And it came to pass after these things, that God did tempt Abraham, and said to him, Abraham: and he said, Behold, here I am.…
We notice —
I. The AUTHOR of the trial (ver. 1). What has God to do with my trials? is the first question which wisdom always asks. When that is settled, we know where we are and what to do.
II. The NATURE of the trial (ver. 2). It was no ordinary requirement. Any father's heart would sink within him at such a command. The history of the future of which hope had dreamed was a fable. The book of life was to be closed when nothing but the title-page had been written.
III. The PROGRESS of the trial (vers. 3-10). It was not one downright blow of trouble, but protracted trial. Days came and went, and found it unconcluded. Good men never graduate from trouble. Christian life itself, in one view, is trial — an escaping from old conditions, a breaking of fetters, a climbing to higher levels — all accomplished with pain and cost. Life is a race for life. Life is a battle for life. And so likewise its incidental troubles have a self-perpetuating power. Long after the gale has gone down the ocean keeps its restlessness, and under the serenest sky the after-surge of the storm moans upon the beach. It is so in human life. The shock of sorrow comes and passes, but the soul is not at rest. The old grief comes back in thought and dreams, and life can never again be what it was.
IV. The ENDING of the trial (vers. 11-14). The long agony was over, and the issue was all the sweeter for the bitterness which had preceded it. Accepting this story of Abraham's trial as a type of human life, we find certain practical truths emphasized.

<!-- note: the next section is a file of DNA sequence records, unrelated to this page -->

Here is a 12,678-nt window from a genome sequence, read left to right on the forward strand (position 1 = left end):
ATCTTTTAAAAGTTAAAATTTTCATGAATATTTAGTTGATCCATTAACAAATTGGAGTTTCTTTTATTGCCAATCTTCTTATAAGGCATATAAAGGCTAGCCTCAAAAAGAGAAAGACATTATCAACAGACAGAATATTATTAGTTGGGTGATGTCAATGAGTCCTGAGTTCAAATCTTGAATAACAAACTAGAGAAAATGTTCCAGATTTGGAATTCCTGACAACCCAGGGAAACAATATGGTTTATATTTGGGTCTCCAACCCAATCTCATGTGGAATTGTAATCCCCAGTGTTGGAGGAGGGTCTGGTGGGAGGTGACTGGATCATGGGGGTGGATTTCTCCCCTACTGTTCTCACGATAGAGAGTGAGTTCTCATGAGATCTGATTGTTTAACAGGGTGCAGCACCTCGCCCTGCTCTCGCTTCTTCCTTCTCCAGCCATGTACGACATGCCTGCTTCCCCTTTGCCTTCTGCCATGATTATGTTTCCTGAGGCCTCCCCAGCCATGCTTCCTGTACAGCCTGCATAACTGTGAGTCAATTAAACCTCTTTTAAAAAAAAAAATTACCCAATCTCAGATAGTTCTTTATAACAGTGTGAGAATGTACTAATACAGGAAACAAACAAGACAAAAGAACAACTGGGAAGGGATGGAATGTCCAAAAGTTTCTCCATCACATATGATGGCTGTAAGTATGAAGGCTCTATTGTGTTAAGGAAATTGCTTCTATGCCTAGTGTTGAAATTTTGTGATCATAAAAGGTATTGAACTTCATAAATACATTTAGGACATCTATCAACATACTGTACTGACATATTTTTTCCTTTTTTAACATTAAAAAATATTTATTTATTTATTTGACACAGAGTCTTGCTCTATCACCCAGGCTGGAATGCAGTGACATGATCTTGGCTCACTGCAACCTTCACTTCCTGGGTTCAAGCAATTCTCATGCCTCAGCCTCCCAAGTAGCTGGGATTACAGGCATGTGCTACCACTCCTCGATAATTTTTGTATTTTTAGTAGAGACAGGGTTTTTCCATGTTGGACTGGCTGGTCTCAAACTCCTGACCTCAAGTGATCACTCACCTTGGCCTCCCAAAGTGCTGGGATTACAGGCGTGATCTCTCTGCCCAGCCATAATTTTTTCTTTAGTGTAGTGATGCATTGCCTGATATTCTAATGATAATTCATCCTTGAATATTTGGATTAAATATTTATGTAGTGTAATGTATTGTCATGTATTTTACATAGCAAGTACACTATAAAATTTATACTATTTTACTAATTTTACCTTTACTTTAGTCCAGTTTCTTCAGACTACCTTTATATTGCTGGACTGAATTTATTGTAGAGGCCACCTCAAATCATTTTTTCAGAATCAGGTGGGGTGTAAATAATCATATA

1. Men make mistakes in their judgment of experience. What they think the best, may be the worst possible for them; what they think the worst, may be the best. Humanly judging, the command to sacrifice Isaac was the end of Abraham's hopes; in fact, it was the beginning of his prosperity. It is so always. God plans behind and works through a cloud, but always for the best.
2. Clearly, also, in the practical conduct of life, faith is superior to reason. We can trust, and are wise in trusting for some things which can never be argued.
3. In our dealings with God, obedience is safety. Men are not to stop to calculate chances, nor wait until they think they see their way clear. Whatever God appoints is to be undertaken at once and without question. Men ruin themselves sometimes with what they call their prudence. There is no prudence in anything that limits exact obedience to the Divine requirements.
(E. S. Atwood.)
Parallel VersesKJV: And it came to pass after these things, that God did tempt Abraham, and said unto him, Abraham: and he said, Behold, here I am.